Utah Senatorial candidate Mitt Romney:
Thank you Mr. President for the support. I hope that over the course of the campaign I also earn the support and endorsement of the people of Utah.
— Mitt Romney (@MittRomney) February 20, 2018
Also Mitt Romney:
If Trump had said 4 years ago the things he says today about the KKK, Muslims, Mexicans, disabled, I would NOT have accepted his endorsement
— Mitt Romney (@MittRomney) March 3, 2016
What’s up here, aside from “Also Mitt Romney” flexibility being one of Mitt Romney’s calling cards? I think part of the answer can be found in the one sentence above that’s not about Trump.
Romney might have been able to get away with rebuffing Trump’s endorsement, or so the conventional wisdom would have it. Utah is very Republican, but weak on Trump. As of last month, only 70% of Utah GOPers approved of how Trump was doing his job; that’s still a lot of Utahns, but Romney seems more popular in the state than Trump.
To date, the main knock against Romney running for Senate — both from his democratic opponent and from in-state Trump supporters (including the UTGOP chair) — has been that Mitt is a carpetbagger. Romney sold his Utah home before his 2012 run (though he bought property there again in 2013).
Romney seems sensitive to the charge. At his first campaign event — a Utah county GOP dinner — he skipped a speech in favor of taking questions from the audience. He left the event alone in a pickup truck. He’s been visiting a dairy farm and a restaurant, not to mention door-knocking. Dare we call it a “listening tour”?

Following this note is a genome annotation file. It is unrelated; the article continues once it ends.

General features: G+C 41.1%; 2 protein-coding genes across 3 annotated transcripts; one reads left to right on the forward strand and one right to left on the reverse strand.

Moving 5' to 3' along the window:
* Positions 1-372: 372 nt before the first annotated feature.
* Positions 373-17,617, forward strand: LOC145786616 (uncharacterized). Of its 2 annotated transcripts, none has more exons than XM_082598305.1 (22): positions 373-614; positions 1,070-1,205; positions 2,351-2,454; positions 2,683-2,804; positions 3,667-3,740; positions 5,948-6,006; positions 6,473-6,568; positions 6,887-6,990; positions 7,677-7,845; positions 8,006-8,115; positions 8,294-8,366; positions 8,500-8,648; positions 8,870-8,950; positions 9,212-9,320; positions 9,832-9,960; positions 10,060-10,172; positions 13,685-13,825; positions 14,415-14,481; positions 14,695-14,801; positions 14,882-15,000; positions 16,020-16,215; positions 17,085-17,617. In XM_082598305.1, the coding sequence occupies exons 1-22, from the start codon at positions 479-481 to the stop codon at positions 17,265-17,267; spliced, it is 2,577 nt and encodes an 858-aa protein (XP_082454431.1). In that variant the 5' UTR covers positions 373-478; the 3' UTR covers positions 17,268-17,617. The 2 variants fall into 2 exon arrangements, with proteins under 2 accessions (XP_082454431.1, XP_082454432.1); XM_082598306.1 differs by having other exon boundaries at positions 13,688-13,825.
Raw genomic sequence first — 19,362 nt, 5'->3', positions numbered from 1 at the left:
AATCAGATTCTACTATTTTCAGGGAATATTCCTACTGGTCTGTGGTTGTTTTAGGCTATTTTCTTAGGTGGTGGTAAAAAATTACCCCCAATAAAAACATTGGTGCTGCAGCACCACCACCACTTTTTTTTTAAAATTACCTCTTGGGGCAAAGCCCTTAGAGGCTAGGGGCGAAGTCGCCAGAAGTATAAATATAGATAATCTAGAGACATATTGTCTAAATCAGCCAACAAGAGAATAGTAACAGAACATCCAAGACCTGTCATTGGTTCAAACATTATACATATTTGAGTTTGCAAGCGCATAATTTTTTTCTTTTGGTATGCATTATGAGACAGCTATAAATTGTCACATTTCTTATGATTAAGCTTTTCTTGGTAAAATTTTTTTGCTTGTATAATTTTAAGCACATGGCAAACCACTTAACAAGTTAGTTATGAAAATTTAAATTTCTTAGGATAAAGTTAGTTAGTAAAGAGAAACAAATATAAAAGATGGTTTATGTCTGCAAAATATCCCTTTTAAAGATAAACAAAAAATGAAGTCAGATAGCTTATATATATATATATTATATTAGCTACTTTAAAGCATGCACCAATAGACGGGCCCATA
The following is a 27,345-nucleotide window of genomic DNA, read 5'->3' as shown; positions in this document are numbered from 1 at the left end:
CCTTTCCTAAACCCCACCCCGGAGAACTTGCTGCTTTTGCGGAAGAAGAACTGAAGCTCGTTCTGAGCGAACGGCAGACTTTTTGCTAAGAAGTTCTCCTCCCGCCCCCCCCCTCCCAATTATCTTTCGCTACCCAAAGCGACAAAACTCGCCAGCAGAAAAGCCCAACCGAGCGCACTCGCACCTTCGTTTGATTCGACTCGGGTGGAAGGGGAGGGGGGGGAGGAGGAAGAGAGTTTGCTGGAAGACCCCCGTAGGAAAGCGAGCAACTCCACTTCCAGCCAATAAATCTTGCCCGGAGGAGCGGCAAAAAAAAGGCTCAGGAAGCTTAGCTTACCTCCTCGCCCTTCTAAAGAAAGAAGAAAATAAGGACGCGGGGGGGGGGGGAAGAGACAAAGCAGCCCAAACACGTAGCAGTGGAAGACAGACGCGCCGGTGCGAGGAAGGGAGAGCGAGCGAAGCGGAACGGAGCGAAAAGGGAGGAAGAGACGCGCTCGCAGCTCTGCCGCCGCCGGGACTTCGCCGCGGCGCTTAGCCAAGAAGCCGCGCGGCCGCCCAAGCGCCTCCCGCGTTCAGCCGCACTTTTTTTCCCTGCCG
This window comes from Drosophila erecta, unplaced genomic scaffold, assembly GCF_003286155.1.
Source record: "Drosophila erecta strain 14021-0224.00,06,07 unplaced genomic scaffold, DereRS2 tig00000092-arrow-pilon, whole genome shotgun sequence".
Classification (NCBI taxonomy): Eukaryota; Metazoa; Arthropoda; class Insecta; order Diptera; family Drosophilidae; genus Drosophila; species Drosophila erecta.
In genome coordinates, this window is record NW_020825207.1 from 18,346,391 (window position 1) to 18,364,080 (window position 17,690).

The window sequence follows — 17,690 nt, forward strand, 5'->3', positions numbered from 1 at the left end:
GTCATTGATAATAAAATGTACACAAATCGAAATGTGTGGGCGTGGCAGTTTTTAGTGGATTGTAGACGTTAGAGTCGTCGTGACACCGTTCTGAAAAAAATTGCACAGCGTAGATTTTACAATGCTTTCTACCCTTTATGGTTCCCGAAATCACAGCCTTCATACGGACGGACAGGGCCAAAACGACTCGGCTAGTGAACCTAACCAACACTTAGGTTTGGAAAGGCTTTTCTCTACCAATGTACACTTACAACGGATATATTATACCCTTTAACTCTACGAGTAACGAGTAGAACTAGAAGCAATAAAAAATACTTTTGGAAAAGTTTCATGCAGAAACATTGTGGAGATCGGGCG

Utahns may or may not care a ton whether Romney accepted Trump’s endorsement. But you can bet Trump would care. (Indeed, one might speculate that Trump was sold on endorsing him because he knew it would put Mitt in an awkward position.) Had Romney rebuffed the endorsement, you can bet Trump would have enjoyed skewering him on Twitter and perhaps in the regular media.
A Romney-Trump fight is one of national politics. Romney is trying to run a local campaign. Not all politics are local, but Romney wants them to be in this case. So he accepts the endorsement on Twitter, which relieves him of having to answer questions directly or at length on camera, and he moves on.
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